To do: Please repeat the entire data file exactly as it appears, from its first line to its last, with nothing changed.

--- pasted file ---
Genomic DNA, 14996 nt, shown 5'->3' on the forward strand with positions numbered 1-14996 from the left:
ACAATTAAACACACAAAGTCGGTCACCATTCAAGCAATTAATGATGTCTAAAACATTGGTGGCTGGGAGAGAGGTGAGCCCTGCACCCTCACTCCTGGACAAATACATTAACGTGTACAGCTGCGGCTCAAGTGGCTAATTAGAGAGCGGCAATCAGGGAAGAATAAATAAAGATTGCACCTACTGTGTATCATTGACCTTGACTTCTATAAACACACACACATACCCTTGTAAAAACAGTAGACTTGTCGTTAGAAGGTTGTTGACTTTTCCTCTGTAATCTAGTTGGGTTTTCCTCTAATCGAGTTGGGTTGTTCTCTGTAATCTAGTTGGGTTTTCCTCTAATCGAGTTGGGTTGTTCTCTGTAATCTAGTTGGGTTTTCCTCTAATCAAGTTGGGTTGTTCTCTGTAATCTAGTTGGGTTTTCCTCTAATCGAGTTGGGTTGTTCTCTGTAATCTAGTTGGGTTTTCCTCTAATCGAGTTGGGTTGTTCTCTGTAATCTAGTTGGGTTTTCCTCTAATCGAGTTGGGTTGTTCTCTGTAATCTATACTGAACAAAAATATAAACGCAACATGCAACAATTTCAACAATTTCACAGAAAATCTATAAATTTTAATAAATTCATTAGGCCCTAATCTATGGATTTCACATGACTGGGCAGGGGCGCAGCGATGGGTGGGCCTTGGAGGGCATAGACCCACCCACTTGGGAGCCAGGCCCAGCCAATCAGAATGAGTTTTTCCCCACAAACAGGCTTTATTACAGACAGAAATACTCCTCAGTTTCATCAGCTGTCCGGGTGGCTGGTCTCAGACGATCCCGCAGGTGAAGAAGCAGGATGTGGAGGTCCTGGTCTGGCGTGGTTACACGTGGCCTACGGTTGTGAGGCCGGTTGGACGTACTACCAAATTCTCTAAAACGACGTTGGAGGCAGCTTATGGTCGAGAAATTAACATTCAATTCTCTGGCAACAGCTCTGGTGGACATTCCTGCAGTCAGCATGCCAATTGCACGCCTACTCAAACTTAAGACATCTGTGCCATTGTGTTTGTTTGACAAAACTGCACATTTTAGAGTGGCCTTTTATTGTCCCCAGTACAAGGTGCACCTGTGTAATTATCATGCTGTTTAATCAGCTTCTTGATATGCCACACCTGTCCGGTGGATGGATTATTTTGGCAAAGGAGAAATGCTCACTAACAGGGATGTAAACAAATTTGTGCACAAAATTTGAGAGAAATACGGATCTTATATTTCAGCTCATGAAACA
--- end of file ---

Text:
Genomic DNA, 14996 nt, shown 5'->3' on the forward strand with positions numbered 1-14996 from the left:
ACAATTAAACACACAAAGTCGGTCACCATTCAAGCAATTAATGATGTCTAAAACATTGGTGGCTGGGAGAGAGGTGAGCCCTGCACCCTCACTCCTGGACAAATACATTAACGTGTACAGCTGCGGCTCAAGTGGCTAATTAGAGAGCGGCAATCAGGGAAGAATAAATAAAGATTGCACCTACTGTGTATCATTGACCTTGACTTCTATAAACACACACACATACCCTTGTAAAAACAGTAGACTTGTCGTTAGAAGGTTGTTGACTTTTCCTCTGTAATCTAGTTGGGTTTTCCTCTAATCGAGTTGGGTTGTTCTCTGTAATCTAGTTGGGTTTTCCTCTAATCGAGTTGGGTTGTTCTCTGTAATCTAGTTGGGTTTTCCTCTAATCAAGTTGGGTTGTTCTCTGTAATCTAGTTGGGTTTTCCTCTAATCGAGTTGGGTTGTTCTCTGTAATCTAGTTGGGTTTTCCTCTAATCGAGTTGGGTTGTTCTCTGTAATCTAGTTGGGTTTTCCTCTAATCGAGTTGGGTTGTTCTCTGTAATCTATACTGAACAAAAATATAAACGCAACATGCAACAATTTCAACAATTTCACAGAAAATCTATAAATTTTAATAAATTCATTAGGCCCTAATCTATGGATTTCACATGACTGGGCAGGGGCGCAGCGATGGGTGGGCCTTGGAGGGCATAGACCCACCCACTTGGGAGCCAGGCCCAGCCAATCAGAATGAGTTTTTCCCCACAAACAGGCTTTATTACAGACAGAAATACTCCTCAGTTTCATCAGCTGTCCGGGTGGCTGGTCTCAGACGATCCCGCAGGTGAAGAAGCAGGATGTGGAGGTCCTGGTCTGGCGTGGTTACACGTGGCCTACGGTTGTGAGGCCGGTTGGACGTACTACCAAATTCTCTAAAACGACGTTGGAGGCAGCTTATGGTCGAGAAATTAACATTCAATTCTCTGGCAACAGCTCTGGTGGACATTCCTGCAGTCAGCATGCCAATTGCACGCCTACTCAAACTTAAGACATCTGTGCCATTGTGTTTGTTTGACAAAACTGCACATTTTAGAGTGGCCTTTTATTGTCCCCAGTACAAGGTGCACCTGTGTAATTATCATGCTGTTTAATCAGCTTCTTGATATGCCACACCTGTCCGGTGGATGGATTATTTTGGCAAAGGAGAAATGCTCACTAACAGGGATGTAAACAAATTTGTGCACAAAATTTGAGAGAAATACGGATCTTATATTTCAGCTCATGAAACA